At this moment at least fifteen thousand people in London are living in common lodging-houses. For an unattached man earning two pounds a week, or less, a lodging-house is a great convenience. He could hardly get a furnished room so cheaply, and the lodging-house gives him free firing, a bathroom of sorts, and plenty of society. As for the dirt, it is a minor evil. The really bad fault of lodging-houses is that they are places in which one pays to sleep, and in which sound sleep is impossible. All one gets for one’s money is a bed measuring five feet six by two feet six, with a hard convex mattress and a pillow like a block of wood, covered by one cotton counterpane and two grey, stinking sheets. In winter there are blankets, but never enough. And this bed is in a room where there are never less than five, and sometimes fifty or sixty beds, a yard or two apart. Of course, no one can sleep soundly in such circumstances. The only other places where people are herded like this are barracks and hospitals. In the public wards of a hospital no one even hopes to sleep well. In barracks the soldiers are crowded, but they have good beds, and they are healthy; in a common lodging-house nearly all the lodgers have chronic coughs, and a large number have bladder diseases which make them get up at all the hours of the night. The result is a perpetual racket, making sleep impossible. So far as my observation goes, no one in a lodging-house sleeps more than five hours a night—a damnable swindle when one has paid sevenpence or more.
Here legislation could accomplish something. At present there is all manner of legislation by the L.G.C. about lodging-houses, but it is not done in the interests of the lodgers. The L.G.C. only exert themselves to forbid drinking, gambling, fighting, etc. etc. There is no law to say that the beds in a lodging-house must be comfortable. This would be quite an easy thing to enforce—much easier, for instance, than restrictions upon gambling. The lodging-house keepers should be compelled to provide adequate bedclothes and better mattresses, and above all to divide their dormitories into cubicles. It does not matter how small a cubicle is, the important thing is that a man should be alone when he sleeps. These few changes, strictly enforced, would make an enormous difference. It is not impossible to make a lodging-house reasonably comfortable at the usual rates of payment. In the Groydon municipal lodging-house, where the charge is only ninepence, there are cubicles, good beds, chairs (a very rare luxury in lodging-houses), and kitchens above ground instead of in a cellar. There is no reason why every ninepenny lodging-house should not come up to this standard.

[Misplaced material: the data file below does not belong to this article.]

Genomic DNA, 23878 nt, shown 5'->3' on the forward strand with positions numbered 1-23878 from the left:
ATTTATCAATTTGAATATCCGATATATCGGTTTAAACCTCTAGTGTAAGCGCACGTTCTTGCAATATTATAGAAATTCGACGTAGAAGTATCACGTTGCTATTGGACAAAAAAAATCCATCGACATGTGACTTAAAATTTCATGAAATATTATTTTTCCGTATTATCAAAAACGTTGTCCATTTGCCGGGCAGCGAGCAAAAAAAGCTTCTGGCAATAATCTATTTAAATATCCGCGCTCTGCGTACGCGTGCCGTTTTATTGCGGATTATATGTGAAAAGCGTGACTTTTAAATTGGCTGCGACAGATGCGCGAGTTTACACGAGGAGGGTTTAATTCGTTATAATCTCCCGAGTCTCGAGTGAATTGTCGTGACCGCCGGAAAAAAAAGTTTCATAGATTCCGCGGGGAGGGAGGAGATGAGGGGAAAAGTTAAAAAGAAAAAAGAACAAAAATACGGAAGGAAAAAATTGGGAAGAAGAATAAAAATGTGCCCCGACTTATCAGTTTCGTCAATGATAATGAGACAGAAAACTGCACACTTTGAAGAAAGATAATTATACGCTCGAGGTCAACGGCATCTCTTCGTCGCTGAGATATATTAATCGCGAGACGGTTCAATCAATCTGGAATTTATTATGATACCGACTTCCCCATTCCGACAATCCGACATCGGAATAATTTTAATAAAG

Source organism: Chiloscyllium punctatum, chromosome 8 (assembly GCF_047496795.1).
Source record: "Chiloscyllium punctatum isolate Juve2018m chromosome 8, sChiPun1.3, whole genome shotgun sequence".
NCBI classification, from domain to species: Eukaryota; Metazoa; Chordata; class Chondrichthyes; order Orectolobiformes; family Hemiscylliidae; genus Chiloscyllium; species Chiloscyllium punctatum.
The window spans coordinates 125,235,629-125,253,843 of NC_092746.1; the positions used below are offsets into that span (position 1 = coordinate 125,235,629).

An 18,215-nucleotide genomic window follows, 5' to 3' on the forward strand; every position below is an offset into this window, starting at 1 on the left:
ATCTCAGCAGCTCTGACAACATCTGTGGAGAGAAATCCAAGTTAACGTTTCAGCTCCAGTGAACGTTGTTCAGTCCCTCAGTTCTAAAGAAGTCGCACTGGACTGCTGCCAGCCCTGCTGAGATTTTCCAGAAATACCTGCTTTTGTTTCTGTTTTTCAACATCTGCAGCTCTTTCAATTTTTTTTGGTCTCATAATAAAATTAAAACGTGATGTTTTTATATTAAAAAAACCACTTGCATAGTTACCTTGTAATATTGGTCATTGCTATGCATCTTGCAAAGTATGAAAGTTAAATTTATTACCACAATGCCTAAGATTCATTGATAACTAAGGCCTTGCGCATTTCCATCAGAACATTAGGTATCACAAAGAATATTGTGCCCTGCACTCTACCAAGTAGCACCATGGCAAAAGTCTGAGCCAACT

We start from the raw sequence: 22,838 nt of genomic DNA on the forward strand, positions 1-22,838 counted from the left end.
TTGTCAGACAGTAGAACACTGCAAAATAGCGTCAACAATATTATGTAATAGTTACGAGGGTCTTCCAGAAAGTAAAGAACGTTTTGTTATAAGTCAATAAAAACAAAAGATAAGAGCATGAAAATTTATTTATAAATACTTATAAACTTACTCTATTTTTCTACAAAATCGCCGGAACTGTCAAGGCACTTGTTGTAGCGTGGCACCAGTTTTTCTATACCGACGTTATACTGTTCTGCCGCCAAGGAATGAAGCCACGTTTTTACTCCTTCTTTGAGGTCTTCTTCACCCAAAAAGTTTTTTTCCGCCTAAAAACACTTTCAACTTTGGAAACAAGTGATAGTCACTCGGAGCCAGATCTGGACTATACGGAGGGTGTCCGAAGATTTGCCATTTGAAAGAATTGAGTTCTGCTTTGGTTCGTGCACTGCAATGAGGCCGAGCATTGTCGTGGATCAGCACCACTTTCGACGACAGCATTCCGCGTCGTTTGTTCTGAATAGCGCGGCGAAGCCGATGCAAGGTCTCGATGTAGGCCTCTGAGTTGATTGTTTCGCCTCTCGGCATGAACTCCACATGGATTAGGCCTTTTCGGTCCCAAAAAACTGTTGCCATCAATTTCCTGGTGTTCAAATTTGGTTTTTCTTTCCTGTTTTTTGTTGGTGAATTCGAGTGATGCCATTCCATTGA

Of course, the owners of lodging-houses would be opposed en bloc to any improvement, for their present business is an immensely profitable one. The average house takes five or ten pounds a night, with no bad debts (credit being strictly forbidden), and except for rent the expenses are small. Any improvement would mean less crowding, and hence less profit. Still, the excellent municipal lodging-house at Croydon shows how well one can be served for ninepence. A few well-directed laws could make these conditions general. If the authorities are going to concern themselves with lodging-houses at all, they ought to start by making them more comfortable, not by silly restrictions that would never be tolerated in a hotel.